The US Food and Drug Administration has approved an expanded label for Amgen and Wyeth’s biologic drug, Enbrel (etanercept), with the firms now able to market the product to improve physical function in patients with psoriatic arthritis. The agency has also approved an update to the drug’s label to include new radiographic data showing that it continued to inhibit the progression of joint destruction for two years among most psoriatic arthritis patients who received ongoing therapy.

Enbrel, which Amgen and Wyeth say is the first and only treatment to receive the expanded indication, first won the US green light to treat the signs and symptoms of psoriatic arthritis back in 2002 [[17/01/02c]], and with this expanded approval, is now indicated for reducing signs and symptoms, inhibiting the progression of joint destruction of active arthritis associated with psoriatic arthritis, and improving physical function in patients with psoriatic arthritis [[04/05/04b]]. Enbrel is also cleared for the treatment of moderate-to-severe rheumatoid arthritis and juvenile rheumatoid arthritis, ankylosing spondylitis and moderate-to-severe plaque psoriasis [[04/08/03e]], [[28/07/03e]], [[29/09/04g]].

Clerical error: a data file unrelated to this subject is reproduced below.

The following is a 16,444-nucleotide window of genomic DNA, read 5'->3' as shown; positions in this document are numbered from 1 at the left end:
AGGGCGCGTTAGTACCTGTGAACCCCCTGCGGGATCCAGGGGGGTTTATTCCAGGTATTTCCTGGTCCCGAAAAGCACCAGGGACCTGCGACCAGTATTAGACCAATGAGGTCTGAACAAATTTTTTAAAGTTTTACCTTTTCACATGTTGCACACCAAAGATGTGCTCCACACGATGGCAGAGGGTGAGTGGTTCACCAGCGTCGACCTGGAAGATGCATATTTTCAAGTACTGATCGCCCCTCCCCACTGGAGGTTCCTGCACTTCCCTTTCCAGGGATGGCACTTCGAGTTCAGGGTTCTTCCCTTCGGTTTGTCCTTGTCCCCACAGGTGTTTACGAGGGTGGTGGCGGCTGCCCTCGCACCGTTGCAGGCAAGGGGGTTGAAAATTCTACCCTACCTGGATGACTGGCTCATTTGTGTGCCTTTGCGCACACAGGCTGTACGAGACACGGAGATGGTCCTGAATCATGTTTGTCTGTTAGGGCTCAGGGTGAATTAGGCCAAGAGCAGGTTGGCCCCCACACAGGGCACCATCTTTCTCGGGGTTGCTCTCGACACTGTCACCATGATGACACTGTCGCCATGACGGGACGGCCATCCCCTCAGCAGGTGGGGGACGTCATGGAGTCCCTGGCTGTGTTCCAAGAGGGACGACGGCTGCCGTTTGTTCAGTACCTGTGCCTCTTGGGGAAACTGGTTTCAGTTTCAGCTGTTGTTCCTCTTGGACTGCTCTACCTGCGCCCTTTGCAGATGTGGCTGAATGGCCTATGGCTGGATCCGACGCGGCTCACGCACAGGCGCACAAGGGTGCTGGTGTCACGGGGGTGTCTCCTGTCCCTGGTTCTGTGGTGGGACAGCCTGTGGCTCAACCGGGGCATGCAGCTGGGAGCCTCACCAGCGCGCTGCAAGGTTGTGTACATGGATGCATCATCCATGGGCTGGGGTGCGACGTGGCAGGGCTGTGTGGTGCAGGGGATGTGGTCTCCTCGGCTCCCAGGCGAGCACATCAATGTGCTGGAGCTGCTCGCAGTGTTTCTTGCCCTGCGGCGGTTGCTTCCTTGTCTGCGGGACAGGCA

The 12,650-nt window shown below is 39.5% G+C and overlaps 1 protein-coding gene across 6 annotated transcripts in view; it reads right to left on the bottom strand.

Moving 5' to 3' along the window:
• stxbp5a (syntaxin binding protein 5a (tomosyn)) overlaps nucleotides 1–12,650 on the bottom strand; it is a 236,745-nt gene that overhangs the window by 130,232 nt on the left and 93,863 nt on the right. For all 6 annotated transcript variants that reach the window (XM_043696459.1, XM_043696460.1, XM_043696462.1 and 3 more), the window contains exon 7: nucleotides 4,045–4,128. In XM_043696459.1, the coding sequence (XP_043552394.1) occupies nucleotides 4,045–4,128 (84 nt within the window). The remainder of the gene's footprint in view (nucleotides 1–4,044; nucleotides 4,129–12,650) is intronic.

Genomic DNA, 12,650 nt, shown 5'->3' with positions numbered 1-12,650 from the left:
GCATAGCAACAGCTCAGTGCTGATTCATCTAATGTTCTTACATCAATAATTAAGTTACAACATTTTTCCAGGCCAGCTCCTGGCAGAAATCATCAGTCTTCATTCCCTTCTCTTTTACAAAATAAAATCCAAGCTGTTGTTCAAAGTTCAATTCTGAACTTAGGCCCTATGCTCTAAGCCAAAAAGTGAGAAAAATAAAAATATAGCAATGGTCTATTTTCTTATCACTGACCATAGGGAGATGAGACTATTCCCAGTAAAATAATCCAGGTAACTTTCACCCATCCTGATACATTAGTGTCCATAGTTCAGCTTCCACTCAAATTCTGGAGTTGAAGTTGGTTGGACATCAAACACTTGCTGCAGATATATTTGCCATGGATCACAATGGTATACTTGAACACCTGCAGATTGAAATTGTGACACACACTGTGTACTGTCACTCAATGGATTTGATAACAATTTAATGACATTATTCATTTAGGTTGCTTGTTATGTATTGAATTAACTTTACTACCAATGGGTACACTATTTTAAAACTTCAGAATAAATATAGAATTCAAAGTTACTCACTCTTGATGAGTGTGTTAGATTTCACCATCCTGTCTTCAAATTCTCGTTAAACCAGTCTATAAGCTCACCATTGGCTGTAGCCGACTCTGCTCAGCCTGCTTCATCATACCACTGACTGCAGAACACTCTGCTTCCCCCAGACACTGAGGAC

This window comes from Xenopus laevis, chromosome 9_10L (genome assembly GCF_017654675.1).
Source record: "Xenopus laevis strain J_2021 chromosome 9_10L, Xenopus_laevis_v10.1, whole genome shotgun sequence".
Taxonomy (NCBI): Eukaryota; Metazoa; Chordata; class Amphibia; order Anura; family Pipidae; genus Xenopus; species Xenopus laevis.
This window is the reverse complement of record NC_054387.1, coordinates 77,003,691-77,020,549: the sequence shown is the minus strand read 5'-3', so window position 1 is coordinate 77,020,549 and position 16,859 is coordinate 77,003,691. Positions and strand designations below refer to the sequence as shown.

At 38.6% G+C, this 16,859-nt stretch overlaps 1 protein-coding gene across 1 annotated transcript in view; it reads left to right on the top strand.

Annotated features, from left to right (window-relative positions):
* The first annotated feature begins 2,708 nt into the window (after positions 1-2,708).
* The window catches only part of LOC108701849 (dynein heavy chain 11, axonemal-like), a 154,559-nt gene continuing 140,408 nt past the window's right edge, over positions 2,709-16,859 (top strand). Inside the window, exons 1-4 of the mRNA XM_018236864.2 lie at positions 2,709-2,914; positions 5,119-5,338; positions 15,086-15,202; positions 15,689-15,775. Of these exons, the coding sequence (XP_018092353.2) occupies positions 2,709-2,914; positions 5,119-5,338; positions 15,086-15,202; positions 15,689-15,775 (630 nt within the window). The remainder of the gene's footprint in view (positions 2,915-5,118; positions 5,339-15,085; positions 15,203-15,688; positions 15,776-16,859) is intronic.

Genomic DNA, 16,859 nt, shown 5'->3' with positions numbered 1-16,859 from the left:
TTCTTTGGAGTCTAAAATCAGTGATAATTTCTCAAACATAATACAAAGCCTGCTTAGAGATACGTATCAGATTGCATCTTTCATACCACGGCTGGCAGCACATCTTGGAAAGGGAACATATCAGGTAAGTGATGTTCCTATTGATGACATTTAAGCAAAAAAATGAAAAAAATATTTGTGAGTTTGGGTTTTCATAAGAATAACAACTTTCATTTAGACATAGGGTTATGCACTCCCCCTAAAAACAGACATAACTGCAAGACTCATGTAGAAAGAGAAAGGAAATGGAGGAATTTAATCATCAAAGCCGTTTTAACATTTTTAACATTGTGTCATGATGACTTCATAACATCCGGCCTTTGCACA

Almost 40% of psoriatic arthritis patients taking Enbrel in a clinical trial showed no functional disability at 24 weeks, with many patients receiving the drug experiencing a greater improvement from baseline, compared to placebo, in their ability to participate in physical activities such as walking, carrying groceries, or climbing a flight of stairs.

Psoriatic arthritis is a chronic, often destructive disease characterised by both joint inflammation and erosion. It is associated with psoriatic skin lesions and can disrupt a person’s ability to perform activities of daily life, such as getting dressed, eating or walking. Approximately one million people suffer from psoriatic arthritis in the US alone.